Top Ten Brazil Off-the-Beaten-Path Adventures
Travel northwards from Brasilia through the dry-as-dust scrubland and eventually—long after the asphalt has given way to gravel and the potholes have swallowed two of the three spare tires from your 4x4—you'll see the Jalapco highlands rising the up like a mirage. Isolated in the eastern regions of the sparsely populated state of Tocantins, this extensive plateau gives rise to no less than five rivers, all of them pristine enough to drink from.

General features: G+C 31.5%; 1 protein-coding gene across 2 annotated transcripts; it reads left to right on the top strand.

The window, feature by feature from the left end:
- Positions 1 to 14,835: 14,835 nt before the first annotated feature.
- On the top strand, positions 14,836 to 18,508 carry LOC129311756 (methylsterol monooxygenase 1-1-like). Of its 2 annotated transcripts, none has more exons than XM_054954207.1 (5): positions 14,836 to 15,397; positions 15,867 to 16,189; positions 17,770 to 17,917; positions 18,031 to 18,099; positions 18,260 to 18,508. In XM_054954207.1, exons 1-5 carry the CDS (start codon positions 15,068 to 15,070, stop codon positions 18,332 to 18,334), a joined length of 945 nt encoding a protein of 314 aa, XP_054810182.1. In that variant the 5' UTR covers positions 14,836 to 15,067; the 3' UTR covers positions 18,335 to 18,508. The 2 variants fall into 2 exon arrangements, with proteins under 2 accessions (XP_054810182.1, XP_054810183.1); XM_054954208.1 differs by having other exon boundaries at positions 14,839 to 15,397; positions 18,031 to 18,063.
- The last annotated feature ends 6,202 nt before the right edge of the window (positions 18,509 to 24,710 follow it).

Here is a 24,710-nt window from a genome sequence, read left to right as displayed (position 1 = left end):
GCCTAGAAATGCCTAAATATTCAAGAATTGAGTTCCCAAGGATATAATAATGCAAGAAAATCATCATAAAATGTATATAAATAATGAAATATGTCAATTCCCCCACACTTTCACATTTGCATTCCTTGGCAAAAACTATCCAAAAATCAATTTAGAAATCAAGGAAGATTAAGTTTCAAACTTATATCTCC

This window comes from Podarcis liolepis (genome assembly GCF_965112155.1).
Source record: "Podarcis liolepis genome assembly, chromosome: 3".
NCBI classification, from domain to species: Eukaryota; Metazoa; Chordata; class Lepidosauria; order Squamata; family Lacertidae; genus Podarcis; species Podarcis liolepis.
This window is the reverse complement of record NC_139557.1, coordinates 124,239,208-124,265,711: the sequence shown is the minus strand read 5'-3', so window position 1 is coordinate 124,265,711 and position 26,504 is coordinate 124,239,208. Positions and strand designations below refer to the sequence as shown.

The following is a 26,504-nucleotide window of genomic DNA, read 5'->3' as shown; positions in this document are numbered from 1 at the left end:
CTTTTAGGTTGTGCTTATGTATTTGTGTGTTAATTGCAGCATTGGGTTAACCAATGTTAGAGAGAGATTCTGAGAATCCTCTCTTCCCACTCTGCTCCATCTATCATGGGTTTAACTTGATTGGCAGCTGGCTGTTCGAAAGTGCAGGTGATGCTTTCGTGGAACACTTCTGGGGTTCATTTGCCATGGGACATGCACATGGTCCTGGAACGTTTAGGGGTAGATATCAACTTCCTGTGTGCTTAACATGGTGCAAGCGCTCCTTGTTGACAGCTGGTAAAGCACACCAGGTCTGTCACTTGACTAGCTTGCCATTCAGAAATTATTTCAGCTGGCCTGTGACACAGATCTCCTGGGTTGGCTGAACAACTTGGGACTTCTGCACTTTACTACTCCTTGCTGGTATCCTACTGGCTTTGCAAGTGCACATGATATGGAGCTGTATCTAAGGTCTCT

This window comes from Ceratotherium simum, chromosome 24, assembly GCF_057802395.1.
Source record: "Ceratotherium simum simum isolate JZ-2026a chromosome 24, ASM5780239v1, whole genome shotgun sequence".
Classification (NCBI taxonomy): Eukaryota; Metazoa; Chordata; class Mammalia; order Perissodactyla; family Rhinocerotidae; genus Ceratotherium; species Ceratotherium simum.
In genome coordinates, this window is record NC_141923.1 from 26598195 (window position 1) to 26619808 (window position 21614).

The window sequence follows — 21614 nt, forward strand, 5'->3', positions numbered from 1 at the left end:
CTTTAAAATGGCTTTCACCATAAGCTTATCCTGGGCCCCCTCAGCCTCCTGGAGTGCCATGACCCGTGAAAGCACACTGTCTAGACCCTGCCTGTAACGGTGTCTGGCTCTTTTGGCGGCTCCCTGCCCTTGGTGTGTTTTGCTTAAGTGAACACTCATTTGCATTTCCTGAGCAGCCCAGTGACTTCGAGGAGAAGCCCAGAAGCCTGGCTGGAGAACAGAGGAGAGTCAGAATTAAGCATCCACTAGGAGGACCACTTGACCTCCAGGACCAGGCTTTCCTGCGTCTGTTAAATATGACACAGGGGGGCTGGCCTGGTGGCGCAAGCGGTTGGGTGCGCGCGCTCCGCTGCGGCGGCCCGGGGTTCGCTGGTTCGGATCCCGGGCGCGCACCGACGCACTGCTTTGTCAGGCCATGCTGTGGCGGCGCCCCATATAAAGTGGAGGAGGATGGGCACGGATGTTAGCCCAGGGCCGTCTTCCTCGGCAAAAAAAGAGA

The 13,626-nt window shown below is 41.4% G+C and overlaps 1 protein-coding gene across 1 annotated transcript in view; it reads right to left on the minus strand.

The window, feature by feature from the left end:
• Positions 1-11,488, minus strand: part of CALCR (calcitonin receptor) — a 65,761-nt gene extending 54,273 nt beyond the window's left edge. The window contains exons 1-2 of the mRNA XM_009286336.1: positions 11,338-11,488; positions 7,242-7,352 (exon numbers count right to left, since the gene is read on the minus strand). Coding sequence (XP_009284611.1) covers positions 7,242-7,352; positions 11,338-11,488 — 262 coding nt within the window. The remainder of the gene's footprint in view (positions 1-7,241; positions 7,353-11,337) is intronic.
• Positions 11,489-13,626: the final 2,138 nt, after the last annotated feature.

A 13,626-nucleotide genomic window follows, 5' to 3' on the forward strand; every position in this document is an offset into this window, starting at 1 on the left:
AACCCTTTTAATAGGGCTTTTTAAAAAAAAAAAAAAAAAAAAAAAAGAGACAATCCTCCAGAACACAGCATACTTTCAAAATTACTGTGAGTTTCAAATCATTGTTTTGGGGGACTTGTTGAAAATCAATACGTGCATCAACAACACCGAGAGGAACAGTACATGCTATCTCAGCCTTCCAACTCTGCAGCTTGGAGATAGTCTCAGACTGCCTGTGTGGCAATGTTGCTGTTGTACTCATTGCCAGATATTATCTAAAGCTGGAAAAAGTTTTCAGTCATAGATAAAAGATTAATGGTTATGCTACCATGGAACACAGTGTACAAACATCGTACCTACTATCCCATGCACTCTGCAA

The main river, the Rio Novo, is best explored by raft. (Bring your own or book with an outfitter in the gateway town of Ponte Alta do Tocantins.) Expeditions begin on the placid waters below the Ponte do Rio Novo. Drifting quietly past the caimans through a gallery of overhanging trees, you'll see wolves and deer coming down to drink, monkeys crashing through the canopy, and macaws and toucans cawing noisily at the disturbance. Near the edge of the plateau the river picks up speed, churning and surging through numerous rapids, pausing once in a while for a lazy flat section before once again cascading downwards. Four days later you wind up at the Cachoeira da Velha, a beautiful horseshoe-shaped waterfall that looks like a scale model of Niagara, except that at the bottom of it, you can swim.
Details mentioned in this article were accurate at the time of publication